I can’t keep track of the number of days I’ve gone without lunch. Oftentimes, I eat breakfast at 8 a.m. and then wait 12 hours and eat dinner at 8 p.m., all so I don’t go to bed hungry. Being a full-time student and part-time preschool teacher, it was hard to be my best for myself and my young students.
As someone who experienced homelessness at age 19, I know how to make ends meet with meager funds. I know how to stretch my meals and what to purchase that won’t perish quickly. But no one should ever have to face the difficult circumstances and impossible choices I had to make.
As one of the plaintiffs in a class action lawsuit against the United States Department of Agriculture (USDA), brought by Western Center on Law and Poverty and Impact Fund, I am sharing my story because food should not be treated as “optional.” Supplemental Nutrition Assistance Program (SNAP) food benefits are not a “nice to have,” they are a “need to have” for 40 million Americans, many of whom are children, seniors and people with disabilities. In a major victory, we secured October benefits for this year and years to come, but each month after is another fight.
Congress averted a shutdown on Sept. 30 by passing a continuing resolution. If Congress can’t get their act together, millions will go hungry as the new year starts, thanks to their political games.
I make $1,300 a month as a part time preschool teacher. I am studying full-time to continue my impactful work with preschoolers and work toward more opportunities and better financial stability that are opened up to me with a degree. My monthly expenses for my basic needs such as rent, utilities, car insurance and gas needed to go to work, and out-of-pocket medical expenses, are almost identical to my monthly take-home income. I try to save any extra income from the months where I can work more hours to use in the months when my basic expenses go over my take-home pay. CalFresh, California’s version of SNAP, provides me with $88 in food benefits a month, down from $250 during the pandemic.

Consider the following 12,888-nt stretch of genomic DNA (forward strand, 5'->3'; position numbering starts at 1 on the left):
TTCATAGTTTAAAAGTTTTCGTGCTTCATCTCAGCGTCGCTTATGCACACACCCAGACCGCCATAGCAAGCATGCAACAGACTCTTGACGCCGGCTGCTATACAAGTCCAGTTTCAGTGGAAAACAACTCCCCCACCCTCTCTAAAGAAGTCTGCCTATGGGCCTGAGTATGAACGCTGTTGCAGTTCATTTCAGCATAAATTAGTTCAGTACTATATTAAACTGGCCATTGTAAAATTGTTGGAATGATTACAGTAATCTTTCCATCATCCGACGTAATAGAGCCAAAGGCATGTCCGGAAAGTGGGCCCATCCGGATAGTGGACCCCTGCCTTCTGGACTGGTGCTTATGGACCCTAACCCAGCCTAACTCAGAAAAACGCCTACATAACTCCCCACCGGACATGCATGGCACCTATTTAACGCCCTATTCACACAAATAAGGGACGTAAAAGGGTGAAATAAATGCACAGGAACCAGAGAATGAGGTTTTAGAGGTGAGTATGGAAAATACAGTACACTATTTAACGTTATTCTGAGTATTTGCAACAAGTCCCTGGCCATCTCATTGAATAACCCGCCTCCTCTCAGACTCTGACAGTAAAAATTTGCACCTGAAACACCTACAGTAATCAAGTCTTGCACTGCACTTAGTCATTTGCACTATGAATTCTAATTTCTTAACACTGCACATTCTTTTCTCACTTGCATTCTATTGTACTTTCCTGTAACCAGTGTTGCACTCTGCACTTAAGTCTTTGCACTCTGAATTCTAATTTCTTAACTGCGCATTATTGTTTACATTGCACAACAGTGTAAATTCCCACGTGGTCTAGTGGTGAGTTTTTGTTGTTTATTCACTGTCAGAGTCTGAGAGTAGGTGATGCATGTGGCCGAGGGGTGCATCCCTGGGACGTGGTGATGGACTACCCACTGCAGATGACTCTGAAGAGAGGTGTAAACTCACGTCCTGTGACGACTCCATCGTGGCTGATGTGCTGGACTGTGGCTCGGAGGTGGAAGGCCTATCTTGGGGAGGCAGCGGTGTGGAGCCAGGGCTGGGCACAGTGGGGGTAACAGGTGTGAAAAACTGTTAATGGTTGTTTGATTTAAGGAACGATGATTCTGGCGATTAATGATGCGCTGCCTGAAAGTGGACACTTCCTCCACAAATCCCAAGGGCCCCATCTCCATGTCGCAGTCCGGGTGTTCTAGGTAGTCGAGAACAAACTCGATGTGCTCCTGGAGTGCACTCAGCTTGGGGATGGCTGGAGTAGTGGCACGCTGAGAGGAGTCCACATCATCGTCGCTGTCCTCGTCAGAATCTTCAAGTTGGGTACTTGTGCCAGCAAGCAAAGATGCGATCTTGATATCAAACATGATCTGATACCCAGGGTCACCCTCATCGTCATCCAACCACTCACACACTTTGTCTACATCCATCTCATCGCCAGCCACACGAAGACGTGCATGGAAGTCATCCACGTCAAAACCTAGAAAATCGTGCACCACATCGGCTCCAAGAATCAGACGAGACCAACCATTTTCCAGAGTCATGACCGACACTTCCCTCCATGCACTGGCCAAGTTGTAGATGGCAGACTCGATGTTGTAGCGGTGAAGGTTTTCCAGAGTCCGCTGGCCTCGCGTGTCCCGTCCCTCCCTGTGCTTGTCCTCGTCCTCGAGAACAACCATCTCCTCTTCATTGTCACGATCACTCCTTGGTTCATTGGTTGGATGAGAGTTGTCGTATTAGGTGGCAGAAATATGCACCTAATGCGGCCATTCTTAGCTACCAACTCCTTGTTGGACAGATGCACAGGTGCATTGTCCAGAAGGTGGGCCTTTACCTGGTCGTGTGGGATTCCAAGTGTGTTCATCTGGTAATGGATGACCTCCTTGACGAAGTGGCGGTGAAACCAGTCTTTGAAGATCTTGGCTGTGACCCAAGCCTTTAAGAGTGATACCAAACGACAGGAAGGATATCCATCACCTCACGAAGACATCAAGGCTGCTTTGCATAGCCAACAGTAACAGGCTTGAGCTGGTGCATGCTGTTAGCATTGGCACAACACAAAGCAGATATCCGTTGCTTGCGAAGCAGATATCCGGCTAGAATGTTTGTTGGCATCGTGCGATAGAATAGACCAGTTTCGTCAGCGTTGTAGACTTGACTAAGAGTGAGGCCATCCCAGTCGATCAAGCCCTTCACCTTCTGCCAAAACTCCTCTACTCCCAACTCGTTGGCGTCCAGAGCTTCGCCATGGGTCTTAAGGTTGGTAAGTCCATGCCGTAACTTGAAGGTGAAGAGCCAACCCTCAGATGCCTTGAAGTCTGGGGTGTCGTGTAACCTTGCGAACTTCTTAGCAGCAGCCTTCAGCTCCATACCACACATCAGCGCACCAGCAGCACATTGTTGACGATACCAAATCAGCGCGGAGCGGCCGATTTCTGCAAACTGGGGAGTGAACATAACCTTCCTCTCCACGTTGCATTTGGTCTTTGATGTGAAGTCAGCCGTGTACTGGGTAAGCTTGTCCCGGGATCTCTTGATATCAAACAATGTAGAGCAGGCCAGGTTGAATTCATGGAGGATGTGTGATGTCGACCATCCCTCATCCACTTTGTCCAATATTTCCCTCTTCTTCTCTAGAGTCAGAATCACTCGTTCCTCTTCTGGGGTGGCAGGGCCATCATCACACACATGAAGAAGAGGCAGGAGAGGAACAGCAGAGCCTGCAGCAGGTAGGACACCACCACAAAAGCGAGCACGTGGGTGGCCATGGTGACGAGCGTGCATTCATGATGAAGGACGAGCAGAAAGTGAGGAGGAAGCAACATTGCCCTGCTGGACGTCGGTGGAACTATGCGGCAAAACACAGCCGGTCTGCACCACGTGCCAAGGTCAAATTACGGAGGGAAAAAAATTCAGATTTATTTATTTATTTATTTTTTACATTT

With more than 170,000 people experiencing homelessness in California, most of whom are Black and Brown, many government actors are seeking clarification on their ability to sweep unhoused people out of public view. More pointedly, these government actors, after several losses in lower courts, are asking for a blessing from the highest court to remove unhoused people from the street without any guarantees of building or investing in either enough shelter or enough housing for those who need it.
The epidemic of houselessness is ever present – touching every area of our state, and now every area of our legislative and legal systems. The historic reach of the problem is now forcing our big blue state to stretch. How we choose to do so is the question. At present, our cities and counties are reaching past the courts, perceiving them not as arbiters of facts or interpreters of the legal boundaries of enforcement, but rather as obstacles. Treating the lower courts as a scapegoat in their lackluster efforts to address this crisis, several counties and cities have asked for Supreme Court intervention. The goal is to overturn a series of decisions that protect the civil rights of the unhoused in Johnson v. Grants Pass.
In 2018, the U.S. Court of Appeals for the Ninth Circuit ruled in Martin v. Boise that cities cannot enforce anti-camping ordinances against unhoused people without shelter beds available for them. The Boise decision rests on the undisputed fact that human beings need sleep in order to sustain life, and a City’s failure to provide a sheltered place to rest or sleep, paired with the active criminalization of sleeping outdoors, is inhumane under the 8th Amendment.